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Integrative and comparative biologists to discuss latest research

SAN FRANCISCO: The Society for Integrative and Comparative Biology (SICB), one of the oldest and most prestigious interdisciplinary biological organizations, will hold its annual meeting at the Hilton San Francisco, Union Square, in San Francisco, CA, from January 3 to 7, 2013. More than 1,500 scientists will present the latest research on animal ecology, evolution, physiology, neurobiology, and biomechanics, offering journalists a rich assortment of news and feature possibilities.

Members of the news media are encouraged to attend the meeting. For more information, please visit the meeting website at, or contact Brett Burk.

This year at SICB, experts from a wide array of different disciplines will convene at the meeting to discuss cutting edge science on multiple topics; the following symposia may be of particular interest:

  • When Predators Attack: Sensing and Motion in Predator-Prey Interactions

  • Vertebrate Land Invasions: Past, Present, and Future

  • Phenotypic Plasticity and the Evolution of Gender Roles

Besides these symposia, SICB researchers will be discussing many diverse topics such as how animals tell what time and month it is, how they cope with a changing environment, and how they can pass information about the environment to their descendentswithout genes. Along with these, scientists will present the latest results on the mechanics of walking, swimming, hopping, jumping, and flying, the evolution of body shape, behavior, symbiosis, and ecological interactions, and many other topics.

When Predators Attack: Sensing and Motion in Predator-Prey Interactions

Predators and their prey are engaged in a constant battle, in which finely tuned sensory abilities and split-second reaction times can mean the difference between life and death. Researchers are using cutting edge techniques and amazing high speed video footage to investigate how predators and prey process sensory information and translate it into action. Although we know a lot about how many predators and prey interact to cause populations to rise and fall, we don't know very much about how two animal opponents sense each other and react, leading to some animals getting eaten and some escaping. Through the use of cutting-edge techniques, neurobiologists, ecologists, and biomechanics researchers have recently made this a tractable area of research. The goal of this symposium is to highlight new findings that are advancing our understanding of sensing and movement in predator-prey interactions, an exciting new frontier of cross-disciplinary research.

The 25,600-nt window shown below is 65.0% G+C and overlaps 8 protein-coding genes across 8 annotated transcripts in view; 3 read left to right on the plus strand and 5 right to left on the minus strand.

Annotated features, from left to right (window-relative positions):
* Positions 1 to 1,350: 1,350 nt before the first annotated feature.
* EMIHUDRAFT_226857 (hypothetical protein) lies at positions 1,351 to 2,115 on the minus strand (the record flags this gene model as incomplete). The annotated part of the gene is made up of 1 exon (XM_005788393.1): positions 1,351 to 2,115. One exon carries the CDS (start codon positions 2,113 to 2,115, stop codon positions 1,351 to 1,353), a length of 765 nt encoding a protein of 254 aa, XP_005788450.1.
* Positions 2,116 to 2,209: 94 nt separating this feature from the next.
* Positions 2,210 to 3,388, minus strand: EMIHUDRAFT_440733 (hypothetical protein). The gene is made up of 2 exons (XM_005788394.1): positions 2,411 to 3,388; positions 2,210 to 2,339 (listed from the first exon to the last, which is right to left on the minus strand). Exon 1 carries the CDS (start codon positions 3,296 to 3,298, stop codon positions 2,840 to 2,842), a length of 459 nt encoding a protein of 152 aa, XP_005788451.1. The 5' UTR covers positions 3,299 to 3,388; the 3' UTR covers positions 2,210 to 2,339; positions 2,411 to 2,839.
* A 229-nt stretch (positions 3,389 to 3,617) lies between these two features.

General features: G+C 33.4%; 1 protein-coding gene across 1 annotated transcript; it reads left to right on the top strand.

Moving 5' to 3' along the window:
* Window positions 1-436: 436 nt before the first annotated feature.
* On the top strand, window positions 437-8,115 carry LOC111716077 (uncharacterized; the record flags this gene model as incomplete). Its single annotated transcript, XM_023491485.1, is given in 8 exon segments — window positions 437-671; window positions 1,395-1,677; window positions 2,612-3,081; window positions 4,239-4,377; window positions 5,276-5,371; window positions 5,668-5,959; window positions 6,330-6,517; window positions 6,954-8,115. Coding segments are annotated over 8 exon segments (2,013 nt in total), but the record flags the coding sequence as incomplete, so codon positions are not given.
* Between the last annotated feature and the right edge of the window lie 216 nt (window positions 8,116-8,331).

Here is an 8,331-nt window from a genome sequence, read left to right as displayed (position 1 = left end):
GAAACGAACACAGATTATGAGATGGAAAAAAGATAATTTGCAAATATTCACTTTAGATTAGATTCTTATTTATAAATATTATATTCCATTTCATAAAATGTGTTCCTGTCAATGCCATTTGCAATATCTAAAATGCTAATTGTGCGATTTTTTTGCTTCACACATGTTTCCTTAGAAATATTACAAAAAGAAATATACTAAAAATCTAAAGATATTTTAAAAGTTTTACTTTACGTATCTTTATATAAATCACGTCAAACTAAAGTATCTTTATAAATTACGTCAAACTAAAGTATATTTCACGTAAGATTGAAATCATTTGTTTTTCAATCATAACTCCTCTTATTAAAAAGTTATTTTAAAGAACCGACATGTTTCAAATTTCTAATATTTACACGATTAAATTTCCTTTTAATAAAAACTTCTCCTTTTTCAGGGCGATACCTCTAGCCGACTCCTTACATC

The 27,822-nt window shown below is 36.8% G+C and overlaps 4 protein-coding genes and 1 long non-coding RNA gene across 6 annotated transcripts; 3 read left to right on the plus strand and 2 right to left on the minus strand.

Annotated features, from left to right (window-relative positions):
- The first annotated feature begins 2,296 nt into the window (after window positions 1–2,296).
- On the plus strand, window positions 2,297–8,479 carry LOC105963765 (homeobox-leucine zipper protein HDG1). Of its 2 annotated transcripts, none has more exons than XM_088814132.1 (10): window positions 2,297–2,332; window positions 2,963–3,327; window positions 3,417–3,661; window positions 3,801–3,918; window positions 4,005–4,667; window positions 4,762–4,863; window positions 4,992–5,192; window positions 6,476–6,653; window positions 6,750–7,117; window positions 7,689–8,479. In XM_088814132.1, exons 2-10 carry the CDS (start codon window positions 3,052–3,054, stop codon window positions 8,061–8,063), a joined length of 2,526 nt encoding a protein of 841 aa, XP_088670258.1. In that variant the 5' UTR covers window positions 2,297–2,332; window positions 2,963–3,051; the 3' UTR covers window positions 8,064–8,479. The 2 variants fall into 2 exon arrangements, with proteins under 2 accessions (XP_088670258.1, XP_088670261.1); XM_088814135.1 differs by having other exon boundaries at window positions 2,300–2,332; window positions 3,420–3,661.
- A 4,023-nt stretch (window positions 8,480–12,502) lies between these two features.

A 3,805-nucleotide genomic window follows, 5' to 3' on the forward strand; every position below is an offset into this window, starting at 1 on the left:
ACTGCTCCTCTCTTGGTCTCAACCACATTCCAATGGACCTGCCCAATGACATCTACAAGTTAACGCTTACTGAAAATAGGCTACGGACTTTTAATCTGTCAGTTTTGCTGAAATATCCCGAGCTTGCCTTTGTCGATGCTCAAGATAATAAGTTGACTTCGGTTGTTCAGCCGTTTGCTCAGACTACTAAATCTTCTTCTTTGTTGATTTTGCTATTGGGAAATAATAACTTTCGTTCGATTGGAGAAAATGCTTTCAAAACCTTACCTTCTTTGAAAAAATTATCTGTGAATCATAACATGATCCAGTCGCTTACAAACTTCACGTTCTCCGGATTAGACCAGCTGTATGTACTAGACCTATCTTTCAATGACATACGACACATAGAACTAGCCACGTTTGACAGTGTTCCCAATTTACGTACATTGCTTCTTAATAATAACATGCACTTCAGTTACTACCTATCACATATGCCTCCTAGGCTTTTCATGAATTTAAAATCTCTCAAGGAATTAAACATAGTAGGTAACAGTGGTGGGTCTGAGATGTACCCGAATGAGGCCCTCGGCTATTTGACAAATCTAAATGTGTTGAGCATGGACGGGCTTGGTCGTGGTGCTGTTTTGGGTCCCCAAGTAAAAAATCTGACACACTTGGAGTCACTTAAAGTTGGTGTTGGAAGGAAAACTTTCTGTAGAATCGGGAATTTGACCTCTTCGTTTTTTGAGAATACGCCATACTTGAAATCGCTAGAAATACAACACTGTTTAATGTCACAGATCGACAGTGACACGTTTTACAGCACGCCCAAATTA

Vertebrate Land Invasions: Past, Present, and Future

How did the first fishes start to climb out of the ocean and live on land? These early land animals, the ancestors of all modern vertebrates on land, faced numerous challenges, including moving and supporting themselves, breathing, eating, sensing, and not drying out. Although we can't study the ancients directly, there are modern species of fish and amphibians that come out on land and face many of the same challenges as the early pioneers did. These modern animals may help us to understand the early transition to land. The symposium brings together a diverse array of scientists from different fields such as paleontology, physiology, behavior, biomechanics, and robotics, to highlight their research in topics related to vertebrate land invasions.

Phenotypic Plasticity and the Evolution of Gender Roles

In many animals, gender roles are much more fluid than they are in humans. Some animals start off male and later become female, or the other way around; others can be male and female simultaneously. This is an example of phenotypic plasticity, the remarkable ability of some organisms to radically change their appearance (and even their sexuality) in response to environmental cues. This symposium will be a window into the fascinating world of animal sexuality, with presentations on the genetics, evolution, ecology, and physiology of gender in organisms ranging from barnacles to snapping turtles.


Contact: Robert Gropp
American Institute of Biological Sciences

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